For the first time ever the Northern Secwepemc te Qelmucw (NStQ – formerly Northern Shuswap) are going public with concerns about over-hunting of moose within their traditional territory.
“Non-Secwepemc First Nations are harvesting cow and calf moose,” said Chief Ann Louie of the Williams Lake Indian Band and NStQ spokesperson. “These actions are unacceptable to NStQ leadership and we do not condone the harvest of cow and calf moose even amongst our own members.”
In addition to declining moose populations that have been identified within parts of the Cariboo, non-Secwepemc te Quelmucw First Nations hunters are disregarding protocol and hunting within NStQ traditional territory without the knowledge and permission of the NStQ governing bodies, Louie added. “Williams Lake Indian Band traditional territory is being heavily impacted because of its proximity to the city of Williams Lake and the high number of First Nations that live within the city.”
Presently the proper protocol for non-Secwepemc First Nations hunters is to contact the appropriate NStQ member community and request permission to hunt within their respective traditional territory.
Once an application is made, the NStQ bands of Williams Lake, Soda Creek, Canim Lake and Canoe/Dog Creek review the application and then issue a permit that designates that person or persons to hunt for a specified species, gender and period of time.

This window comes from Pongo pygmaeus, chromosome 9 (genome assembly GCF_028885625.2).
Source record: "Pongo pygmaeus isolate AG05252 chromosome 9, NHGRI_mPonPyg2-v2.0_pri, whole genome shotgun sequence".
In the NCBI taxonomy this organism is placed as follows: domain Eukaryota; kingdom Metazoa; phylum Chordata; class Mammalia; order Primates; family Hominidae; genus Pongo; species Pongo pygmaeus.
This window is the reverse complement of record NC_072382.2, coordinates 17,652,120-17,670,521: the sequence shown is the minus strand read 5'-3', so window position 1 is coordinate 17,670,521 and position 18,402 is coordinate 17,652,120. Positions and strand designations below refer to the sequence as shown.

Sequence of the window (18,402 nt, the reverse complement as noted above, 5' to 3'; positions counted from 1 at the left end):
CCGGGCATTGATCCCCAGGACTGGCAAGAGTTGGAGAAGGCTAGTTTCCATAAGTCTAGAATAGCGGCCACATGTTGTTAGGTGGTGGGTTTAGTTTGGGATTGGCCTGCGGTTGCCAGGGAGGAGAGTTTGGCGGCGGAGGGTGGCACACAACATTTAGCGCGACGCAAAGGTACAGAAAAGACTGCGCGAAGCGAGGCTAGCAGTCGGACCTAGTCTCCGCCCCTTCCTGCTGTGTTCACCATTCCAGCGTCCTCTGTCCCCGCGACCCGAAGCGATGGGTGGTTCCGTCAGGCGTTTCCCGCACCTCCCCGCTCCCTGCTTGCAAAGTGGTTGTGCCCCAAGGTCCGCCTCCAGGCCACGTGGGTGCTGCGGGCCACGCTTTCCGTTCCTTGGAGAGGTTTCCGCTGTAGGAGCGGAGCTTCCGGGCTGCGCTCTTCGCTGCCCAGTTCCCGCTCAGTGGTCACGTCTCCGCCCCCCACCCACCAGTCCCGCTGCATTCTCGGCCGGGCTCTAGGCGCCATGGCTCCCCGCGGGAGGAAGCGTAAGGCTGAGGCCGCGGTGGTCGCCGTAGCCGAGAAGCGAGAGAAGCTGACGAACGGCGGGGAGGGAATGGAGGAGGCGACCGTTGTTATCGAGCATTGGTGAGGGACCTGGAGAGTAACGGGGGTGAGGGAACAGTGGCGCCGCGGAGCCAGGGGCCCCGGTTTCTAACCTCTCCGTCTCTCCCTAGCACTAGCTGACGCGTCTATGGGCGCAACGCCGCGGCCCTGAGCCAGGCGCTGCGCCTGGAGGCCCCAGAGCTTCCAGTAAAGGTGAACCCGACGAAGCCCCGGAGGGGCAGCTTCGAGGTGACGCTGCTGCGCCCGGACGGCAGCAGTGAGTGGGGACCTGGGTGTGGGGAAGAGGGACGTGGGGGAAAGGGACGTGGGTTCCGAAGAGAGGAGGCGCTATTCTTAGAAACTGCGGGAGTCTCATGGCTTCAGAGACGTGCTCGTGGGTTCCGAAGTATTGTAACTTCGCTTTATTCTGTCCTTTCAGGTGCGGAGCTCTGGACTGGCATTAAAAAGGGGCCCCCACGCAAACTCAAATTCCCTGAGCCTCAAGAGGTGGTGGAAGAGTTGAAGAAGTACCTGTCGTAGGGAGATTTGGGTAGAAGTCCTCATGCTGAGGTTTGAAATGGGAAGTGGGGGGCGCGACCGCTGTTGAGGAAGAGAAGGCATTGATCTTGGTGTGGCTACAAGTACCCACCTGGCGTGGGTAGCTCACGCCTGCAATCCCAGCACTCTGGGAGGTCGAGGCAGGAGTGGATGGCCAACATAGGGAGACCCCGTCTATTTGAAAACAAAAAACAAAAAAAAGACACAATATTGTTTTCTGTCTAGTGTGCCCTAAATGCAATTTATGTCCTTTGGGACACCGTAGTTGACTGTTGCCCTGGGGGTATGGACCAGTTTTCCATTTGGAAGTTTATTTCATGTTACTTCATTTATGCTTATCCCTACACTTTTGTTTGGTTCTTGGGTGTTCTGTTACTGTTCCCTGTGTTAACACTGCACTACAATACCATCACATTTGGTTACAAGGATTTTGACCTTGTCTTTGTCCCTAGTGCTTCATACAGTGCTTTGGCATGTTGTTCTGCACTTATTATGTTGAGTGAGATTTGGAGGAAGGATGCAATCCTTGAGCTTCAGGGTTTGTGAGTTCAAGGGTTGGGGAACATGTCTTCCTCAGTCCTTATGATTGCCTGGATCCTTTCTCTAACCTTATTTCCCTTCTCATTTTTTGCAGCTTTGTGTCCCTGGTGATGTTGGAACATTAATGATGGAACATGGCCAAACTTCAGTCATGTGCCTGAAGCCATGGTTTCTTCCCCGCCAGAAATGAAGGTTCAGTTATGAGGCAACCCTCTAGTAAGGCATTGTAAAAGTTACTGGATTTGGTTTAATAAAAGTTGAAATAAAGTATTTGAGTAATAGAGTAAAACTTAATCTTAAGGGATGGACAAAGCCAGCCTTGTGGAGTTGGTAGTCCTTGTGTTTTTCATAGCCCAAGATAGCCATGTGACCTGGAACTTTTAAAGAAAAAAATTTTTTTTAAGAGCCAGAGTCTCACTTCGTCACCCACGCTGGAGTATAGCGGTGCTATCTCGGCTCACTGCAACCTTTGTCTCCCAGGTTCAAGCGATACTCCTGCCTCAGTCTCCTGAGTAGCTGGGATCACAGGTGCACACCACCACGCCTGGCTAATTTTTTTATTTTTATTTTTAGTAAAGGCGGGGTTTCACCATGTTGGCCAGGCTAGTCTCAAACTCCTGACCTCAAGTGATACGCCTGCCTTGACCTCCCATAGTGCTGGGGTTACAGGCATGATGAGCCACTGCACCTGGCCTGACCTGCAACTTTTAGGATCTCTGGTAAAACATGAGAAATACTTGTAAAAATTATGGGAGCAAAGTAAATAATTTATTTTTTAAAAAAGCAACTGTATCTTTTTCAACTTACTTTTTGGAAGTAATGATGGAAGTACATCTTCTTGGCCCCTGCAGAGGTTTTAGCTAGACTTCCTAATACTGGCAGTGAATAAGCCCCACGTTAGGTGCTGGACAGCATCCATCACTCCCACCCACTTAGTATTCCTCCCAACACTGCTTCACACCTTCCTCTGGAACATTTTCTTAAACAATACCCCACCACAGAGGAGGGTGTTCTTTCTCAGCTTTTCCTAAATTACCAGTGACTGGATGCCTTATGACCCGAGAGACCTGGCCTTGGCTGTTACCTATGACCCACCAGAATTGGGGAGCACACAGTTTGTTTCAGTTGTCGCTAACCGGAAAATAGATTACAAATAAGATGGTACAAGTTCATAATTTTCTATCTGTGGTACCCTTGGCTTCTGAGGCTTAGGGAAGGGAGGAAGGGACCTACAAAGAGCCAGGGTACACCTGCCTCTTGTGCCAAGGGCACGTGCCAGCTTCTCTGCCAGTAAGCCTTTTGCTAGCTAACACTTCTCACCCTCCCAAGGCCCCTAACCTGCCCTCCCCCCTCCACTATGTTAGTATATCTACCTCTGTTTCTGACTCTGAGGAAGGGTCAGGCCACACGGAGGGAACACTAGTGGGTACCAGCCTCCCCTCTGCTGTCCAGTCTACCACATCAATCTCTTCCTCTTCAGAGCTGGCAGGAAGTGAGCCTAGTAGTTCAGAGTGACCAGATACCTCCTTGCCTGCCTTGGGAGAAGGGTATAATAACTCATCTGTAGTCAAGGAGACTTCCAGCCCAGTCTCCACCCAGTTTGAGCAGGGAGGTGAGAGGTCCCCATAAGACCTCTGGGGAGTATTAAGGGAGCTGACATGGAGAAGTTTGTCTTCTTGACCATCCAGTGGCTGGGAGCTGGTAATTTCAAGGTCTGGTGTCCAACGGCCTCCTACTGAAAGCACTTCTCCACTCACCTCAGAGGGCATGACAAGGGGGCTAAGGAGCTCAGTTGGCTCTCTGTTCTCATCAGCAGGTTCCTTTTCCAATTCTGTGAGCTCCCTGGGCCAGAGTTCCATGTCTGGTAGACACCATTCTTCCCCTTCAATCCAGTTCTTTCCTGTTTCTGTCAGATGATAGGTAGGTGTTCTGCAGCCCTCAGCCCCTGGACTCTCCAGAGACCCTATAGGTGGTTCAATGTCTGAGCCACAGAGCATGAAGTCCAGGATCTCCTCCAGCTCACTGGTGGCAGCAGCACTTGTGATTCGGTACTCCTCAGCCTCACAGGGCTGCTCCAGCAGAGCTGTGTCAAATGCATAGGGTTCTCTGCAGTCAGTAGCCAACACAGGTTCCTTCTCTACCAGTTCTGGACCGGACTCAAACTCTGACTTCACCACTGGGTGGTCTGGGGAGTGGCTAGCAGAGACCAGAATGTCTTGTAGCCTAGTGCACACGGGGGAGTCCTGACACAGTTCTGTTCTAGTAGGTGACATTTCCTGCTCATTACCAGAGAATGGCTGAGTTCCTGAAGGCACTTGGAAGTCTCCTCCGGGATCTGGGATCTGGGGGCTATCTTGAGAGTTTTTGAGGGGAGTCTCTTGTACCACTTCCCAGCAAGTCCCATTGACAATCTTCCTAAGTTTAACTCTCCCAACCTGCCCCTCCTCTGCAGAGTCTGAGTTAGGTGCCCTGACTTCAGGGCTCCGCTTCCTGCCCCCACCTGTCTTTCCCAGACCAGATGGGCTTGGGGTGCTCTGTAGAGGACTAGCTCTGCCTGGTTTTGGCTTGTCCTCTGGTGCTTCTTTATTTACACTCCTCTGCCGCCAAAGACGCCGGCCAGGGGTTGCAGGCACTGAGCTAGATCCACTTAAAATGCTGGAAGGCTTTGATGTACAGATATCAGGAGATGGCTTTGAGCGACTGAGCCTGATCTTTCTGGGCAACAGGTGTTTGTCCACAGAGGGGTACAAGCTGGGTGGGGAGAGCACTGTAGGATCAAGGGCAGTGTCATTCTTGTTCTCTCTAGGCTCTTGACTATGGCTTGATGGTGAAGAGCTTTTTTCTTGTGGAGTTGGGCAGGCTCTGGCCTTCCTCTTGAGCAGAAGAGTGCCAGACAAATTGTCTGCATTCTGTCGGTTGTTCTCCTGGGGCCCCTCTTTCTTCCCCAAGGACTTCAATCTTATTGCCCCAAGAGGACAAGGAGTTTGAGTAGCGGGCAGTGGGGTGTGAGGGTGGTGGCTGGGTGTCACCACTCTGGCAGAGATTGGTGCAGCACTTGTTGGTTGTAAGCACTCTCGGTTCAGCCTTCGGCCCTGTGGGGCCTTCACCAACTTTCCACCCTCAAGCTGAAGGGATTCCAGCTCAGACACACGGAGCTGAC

Without a permit those hunters are considered to be hunting illegally within the NStQ traditional territory and legal action can be taken under the BC Hunting Regulations.
The Ministry of Forests, Lands and Natural Resource Operations, in an emailed response said ministry staff continue to review policy options on the question of First Nations hunting in another First Nations’ traditional territory.
First Nations individuals hunting outside their traditional territory are asked to abide by all other Wildlife Act requirements for resident hunters such as LEH requirements, open seasons, bag limits, gear restrictions etc., although would not require a hunting licence.
If any First Nation believes that unlawful hunting is occurring in their territory, the ministry encourages them to report the offence to the Conservation Officer Service, who will investigate and take action as appropriate.
“While the Wildlife Act does not specifically address these situations, we encourage First Nations to resolve any territorial disputes among themselves and to be respectful of each other’s traditions,” the ministry said.
Recent counts have shown a decline of the moose population by 60 per cent in the region.
“WLIB members have had the poorest year ever with moose harvesting. The majority of us that use the resource, including myself, did not get a moose last year,” Louie said.
“Community members take their role as stewards of the resources very seriously, no matter what it is. I think it’s critically important that we play an integral role in the permitting process, not only for us, but for hunters in general.”
If moose numbers are declining, then the number of permits should also be reduced, she suggested.
“It’s an opportune time for First Nations to become involved in a guardianship program where we can become directly involved in monitoring what’s going on on the land.”
Responding the ministry said NStQ is interested in pursuing an agreement with the province aimed at helping conserve moose, other wildlife and fish populations.
Work to date has focused on population studies and examination of hunting regulations in hopes of developing harvest allocations that better serve the needs of the First Nations.
To date no formal agreement has been reached.